Banksia Hill inmates to be relocated to new youth facility at Casuarina after cells damaged
A “difficult cohort” of young offenders at Banksia Hill Detention Centre will be relocated to a new facility at an adult prison after damaging cells and behaving aggressively towards staff.
The group of 20 boys, the youngest 14 years of age, will be moved to a new youth detention facility at Casuarina Prison, south of Perth.
The cohort had significant offending histories and for months had been destroying infrastructure, assaulting staff and harming themselves, according to Director General Adam Tomison.
In a statement, Mr Tomison said the newly built 256-bed unit at Casuarina Prison will run as a juvenile facility and will be managed separately to the adult male population.
Mr Tomison said the plan would allow “other detainees at Banksia Hill to return to their normal education programs and recreation activities that have been affected by the ongoing disruptions”.
Reports of damaged cells at the detection centre emerged in June, when it was revealed in state budget estimates that about 100 of the 250 cells at Banksia Hill were too damaged to use.
The damage bill to repair the affected cells has exceeded $1.8 million, according to Corrective Services Commissioner Mike Reynolds.
“The short-term youth detention centre will provide a safe environment for the 20 young men while we restore Banksia Hill to a safe working environment for staff and detainees and complete the necessary infrastructure works,” Mr Reynolds said in a statement.
Detainees escaped from cells, putting staff at risk
In some cases, the damage allowed the male detainees to escape from their cells, giving them access to shared areas within the facility.
West Australian Corrective Services Minister Bill Johnston said that, in one case, a boy escaped his cell and attacked an officer with a broom.
Mr Johnston said youth detention centres were not built as securely as prisons, so relocating this group was the appropriate measure to ensure the safety of custodial officers.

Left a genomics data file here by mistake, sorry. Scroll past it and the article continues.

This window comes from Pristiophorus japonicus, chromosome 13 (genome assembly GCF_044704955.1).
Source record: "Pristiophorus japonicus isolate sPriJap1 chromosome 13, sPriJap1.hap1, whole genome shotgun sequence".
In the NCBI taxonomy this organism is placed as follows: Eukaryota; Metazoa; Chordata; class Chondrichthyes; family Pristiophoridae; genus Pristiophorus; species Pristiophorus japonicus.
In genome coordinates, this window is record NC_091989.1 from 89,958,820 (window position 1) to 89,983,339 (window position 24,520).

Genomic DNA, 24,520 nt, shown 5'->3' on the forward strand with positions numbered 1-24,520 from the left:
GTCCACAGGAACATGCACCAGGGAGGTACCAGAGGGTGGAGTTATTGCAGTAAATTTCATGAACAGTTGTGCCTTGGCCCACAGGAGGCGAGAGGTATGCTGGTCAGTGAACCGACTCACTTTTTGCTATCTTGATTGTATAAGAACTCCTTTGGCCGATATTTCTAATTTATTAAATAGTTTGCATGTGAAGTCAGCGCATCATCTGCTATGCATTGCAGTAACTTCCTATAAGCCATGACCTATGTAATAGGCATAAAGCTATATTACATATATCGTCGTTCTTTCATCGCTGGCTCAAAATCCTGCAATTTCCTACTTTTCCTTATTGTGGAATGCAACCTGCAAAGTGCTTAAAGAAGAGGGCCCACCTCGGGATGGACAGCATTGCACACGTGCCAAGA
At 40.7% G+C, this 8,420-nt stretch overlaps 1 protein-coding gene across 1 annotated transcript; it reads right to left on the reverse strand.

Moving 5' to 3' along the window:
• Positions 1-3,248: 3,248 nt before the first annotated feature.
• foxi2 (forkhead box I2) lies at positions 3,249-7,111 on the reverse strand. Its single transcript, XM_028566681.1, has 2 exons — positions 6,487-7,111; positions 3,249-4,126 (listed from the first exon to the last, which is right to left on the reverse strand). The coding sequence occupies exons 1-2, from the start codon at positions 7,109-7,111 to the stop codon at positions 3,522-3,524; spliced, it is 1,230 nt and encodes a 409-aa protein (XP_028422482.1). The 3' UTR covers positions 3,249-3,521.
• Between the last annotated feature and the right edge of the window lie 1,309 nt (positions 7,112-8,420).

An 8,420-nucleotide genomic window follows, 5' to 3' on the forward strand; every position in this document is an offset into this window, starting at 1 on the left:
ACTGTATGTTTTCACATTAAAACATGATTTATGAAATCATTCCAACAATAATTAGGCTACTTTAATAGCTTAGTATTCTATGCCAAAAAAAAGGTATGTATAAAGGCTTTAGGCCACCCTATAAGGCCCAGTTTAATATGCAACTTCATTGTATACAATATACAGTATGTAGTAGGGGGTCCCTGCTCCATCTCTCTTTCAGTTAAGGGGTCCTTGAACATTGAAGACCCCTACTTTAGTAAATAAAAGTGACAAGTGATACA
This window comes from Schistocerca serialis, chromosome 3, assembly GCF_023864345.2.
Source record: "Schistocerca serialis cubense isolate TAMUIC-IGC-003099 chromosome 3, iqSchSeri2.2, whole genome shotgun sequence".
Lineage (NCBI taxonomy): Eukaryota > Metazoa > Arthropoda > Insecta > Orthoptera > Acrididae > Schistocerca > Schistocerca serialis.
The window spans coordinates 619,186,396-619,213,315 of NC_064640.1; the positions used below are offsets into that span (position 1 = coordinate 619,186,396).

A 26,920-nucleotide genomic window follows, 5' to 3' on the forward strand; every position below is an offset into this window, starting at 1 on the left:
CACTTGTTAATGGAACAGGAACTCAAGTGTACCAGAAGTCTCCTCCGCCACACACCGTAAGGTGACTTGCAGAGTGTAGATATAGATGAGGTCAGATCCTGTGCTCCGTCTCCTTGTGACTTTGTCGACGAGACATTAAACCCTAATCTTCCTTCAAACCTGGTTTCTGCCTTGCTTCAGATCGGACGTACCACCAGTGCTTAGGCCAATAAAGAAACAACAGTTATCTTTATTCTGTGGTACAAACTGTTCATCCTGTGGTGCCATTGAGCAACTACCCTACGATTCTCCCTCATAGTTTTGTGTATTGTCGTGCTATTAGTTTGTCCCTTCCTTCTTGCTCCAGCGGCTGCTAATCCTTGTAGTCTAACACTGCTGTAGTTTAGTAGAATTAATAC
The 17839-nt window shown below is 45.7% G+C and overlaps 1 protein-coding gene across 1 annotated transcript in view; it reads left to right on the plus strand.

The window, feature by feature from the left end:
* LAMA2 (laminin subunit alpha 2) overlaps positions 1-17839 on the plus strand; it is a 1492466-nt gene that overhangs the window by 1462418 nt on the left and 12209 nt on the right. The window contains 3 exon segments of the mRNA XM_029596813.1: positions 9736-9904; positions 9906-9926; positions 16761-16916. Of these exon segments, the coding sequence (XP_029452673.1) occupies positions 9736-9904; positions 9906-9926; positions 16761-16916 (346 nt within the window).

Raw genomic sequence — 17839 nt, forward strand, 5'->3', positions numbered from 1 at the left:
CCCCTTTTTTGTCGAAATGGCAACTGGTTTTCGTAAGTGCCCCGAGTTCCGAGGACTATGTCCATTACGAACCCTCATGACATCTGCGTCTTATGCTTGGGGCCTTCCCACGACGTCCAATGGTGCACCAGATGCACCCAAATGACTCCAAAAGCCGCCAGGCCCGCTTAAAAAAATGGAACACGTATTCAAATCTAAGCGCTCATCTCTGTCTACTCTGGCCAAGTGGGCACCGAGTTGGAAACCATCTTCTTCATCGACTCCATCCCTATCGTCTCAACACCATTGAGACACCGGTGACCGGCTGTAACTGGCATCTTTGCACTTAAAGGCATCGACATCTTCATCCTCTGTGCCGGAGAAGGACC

“Banksia Hill is a youth detention facility and it’s built in a different manner to an adult male prison. So, obviously, the cells at the male prison are much more secure,” he said.
Incidents follow reports of ‘dehumanising conditions’
The relocation comes after the President of the Perth Children’s Court, Hylton Quail, slammed the “dehumanising” detention of a teenage offender at the facility, saying: “If you want to create a monster, this is how you do it.”
Judge Quail described the cell where the teenager was kept as “a fish bowl” and the yard where he was supposed to be allowed to exercise as a “10 x 20 metre cage”.
In April, a report by Western Australia’s prisons watchdog uncovered “cruel, inhuman and degrading treatment” of detainees during a snap inspection of the facility.
The Inspector for Custodial Services said concerns were sparked after rising incidents of self-harm, suicide attempts and assaults on staff.
Mr Johnston said the West Australian government had allocated $23 million dollars to improve the experience for young offenders at the facility.
“Part of that money is to turn the existing intensive supervision unit into a more therapeutic environment for young offenders who are in crisis because, at the moment, we have both people who are acting out and people who are in crisis in the one facility so we’re trying to separate them.”
“We’re acting to protect the staff, to protect the majority of detainees who are complying with their obligations but also to provide a better environment for these 20 detainees, so that they can receive the support they need to change their behaviour as well.”
Boys being ‘geared up’ for life in jail, says advocate
Not everyone views the plan to further isolate the group as a step in the right direction.
National Suicide Prevention and Trauma Recovery Project coordinator Gerry Georgatos said the plan was a sign of authorities giving up on vulnerable youth.
“It’s saying: ‘You don’t matter, the only thing that matters is the safety of the prison personnel’.
“What’s happening now is we’ve got them as young as 14 years of age in adult prisons, even though the setting is one of separation, they’re experiencing a maximum-security prison in affect,” he said.
Mr Georgatos said the move is gearing the young men for a life in the justice system, instead of nurturing and supporting them out of criminal behaviour and contact.
He said 70 per cent of children who go through Banksia end up spending significant periods in adult incarceration.
Mr Georgatos said the damage of property at Banksia Hill was a cry for help.
Speaking to the families of some of the boys included in the group, Mr Georgatos said loved ones’ deepest worry was the growing concern of self-harm.
“If they want to take their lives they will, and it’s only a matter of time [until] a young one does take their life in Banksia, or in one of those alternative facilities.”